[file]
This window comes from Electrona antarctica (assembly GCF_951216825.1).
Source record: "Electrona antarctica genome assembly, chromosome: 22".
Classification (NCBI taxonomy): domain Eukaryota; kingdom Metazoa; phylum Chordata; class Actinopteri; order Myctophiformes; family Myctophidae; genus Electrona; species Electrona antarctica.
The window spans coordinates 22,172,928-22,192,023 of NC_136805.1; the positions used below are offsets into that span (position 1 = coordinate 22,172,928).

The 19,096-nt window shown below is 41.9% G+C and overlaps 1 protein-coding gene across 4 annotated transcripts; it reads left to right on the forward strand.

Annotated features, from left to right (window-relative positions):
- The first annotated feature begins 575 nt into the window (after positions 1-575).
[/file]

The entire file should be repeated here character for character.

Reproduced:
This window comes from Electrona antarctica (assembly GCF_951216825.1).
Source record: "Electrona antarctica genome assembly, chromosome: 22".
Classification (NCBI taxonomy): domain Eukaryota; kingdom Metazoa; phylum Chordata; class Actinopteri; order Myctophiformes; family Myctophidae; genus Electrona; species Electrona antarctica.
The window spans coordinates 22,172,928-22,192,023 of NC_136805.1; the positions used below are offsets into that span (position 1 = coordinate 22,172,928).

The 19,096-nt window shown below is 41.9% G+C and overlaps 1 protein-coding gene across 4 annotated transcripts; it reads left to right on the forward strand.

Annotated features, from left to right (window-relative positions):
- The first annotated feature begins 575 nt into the window (after positions 1-575).